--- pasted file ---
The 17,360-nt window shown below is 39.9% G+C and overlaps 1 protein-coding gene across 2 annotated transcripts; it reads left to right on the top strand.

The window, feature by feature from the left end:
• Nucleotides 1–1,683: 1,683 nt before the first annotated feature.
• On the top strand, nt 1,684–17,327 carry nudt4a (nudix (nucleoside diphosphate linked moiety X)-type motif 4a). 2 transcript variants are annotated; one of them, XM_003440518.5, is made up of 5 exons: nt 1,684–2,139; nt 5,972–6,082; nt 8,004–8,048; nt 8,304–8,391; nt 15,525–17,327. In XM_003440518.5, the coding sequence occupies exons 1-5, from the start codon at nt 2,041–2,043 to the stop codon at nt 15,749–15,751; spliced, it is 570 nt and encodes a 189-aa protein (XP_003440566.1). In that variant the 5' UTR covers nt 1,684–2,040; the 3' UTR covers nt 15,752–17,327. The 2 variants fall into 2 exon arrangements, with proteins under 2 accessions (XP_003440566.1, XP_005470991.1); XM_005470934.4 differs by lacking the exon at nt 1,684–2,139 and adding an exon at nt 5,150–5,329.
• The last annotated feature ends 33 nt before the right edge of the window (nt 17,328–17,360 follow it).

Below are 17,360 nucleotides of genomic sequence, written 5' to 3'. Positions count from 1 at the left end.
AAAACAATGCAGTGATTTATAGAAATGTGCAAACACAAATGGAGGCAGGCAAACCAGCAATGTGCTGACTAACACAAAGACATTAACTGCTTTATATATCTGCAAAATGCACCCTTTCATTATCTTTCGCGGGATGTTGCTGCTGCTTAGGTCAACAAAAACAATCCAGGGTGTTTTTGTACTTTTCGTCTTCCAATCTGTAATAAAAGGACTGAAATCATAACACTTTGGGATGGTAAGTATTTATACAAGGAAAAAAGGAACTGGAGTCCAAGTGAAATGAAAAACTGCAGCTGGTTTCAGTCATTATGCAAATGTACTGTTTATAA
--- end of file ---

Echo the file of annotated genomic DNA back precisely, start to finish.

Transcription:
The 17,360-nt window shown below is 39.9% G+C and overlaps 1 protein-coding gene across 2 annotated transcripts; it reads left to right on the top strand.

The window, feature by feature from the left end:
• Nucleotides 1–1,683: 1,683 nt before the first annotated feature.
• On the top strand, nt 1,684–17,327 carry nudt4a (nudix (nucleoside diphosphate linked moiety X)-type motif 4a). 2 transcript variants are annotated; one of them, XM_003440518.5, is made up of 5 exons: nt 1,684–2,139; nt 5,972–6,082; nt 8,004–8,048; nt 8,304–8,391; nt 15,525–17,327. In XM_003440518.5, the coding sequence occupies exons 1-5, from the start codon at nt 2,041–2,043 to the stop codon at nt 15,749–15,751; spliced, it is 570 nt and encodes a 189-aa protein (XP_003440566.1). In that variant the 5' UTR covers nt 1,684–2,040; the 3' UTR covers nt 15,752–17,327. The 2 variants fall into 2 exon arrangements, with proteins under 2 accessions (XP_003440566.1, XP_005470991.1); XM_005470934.4 differs by lacking the exon at nt 1,684–2,139 and adding an exon at nt 5,150–5,329.
• The last annotated feature ends 33 nt before the right edge of the window (nt 17,328–17,360 follow it).

Below are 17,360 nucleotides of genomic sequence, written 5' to 3'. Positions count from 1 at the left end.
AAAACAATGCAGTGATTTATAGAAATGTGCAAACACAAATGGAGGCAGGCAAACCAGCAATGTGCTGACTAACACAAAGACATTAACTGCTTTATATATCTGCAAAATGCACCCTTTCATTATCTTTCGCGGGATGTTGCTGCTGCTTAGGTCAACAAAAACAATCCAGGGTGTTTTTGTACTTTTCGTCTTCCAATCTGTAATAAAAGGACTGAAATCATAACACTTTGGGATGGTAAGTATTTATACAAGGAAAAAAGGAACTGGAGTCCAAGTGAAATGAAAAACTGCAGCTGGTTTCAGTCATTATGCAAATGTACTGTTTATAA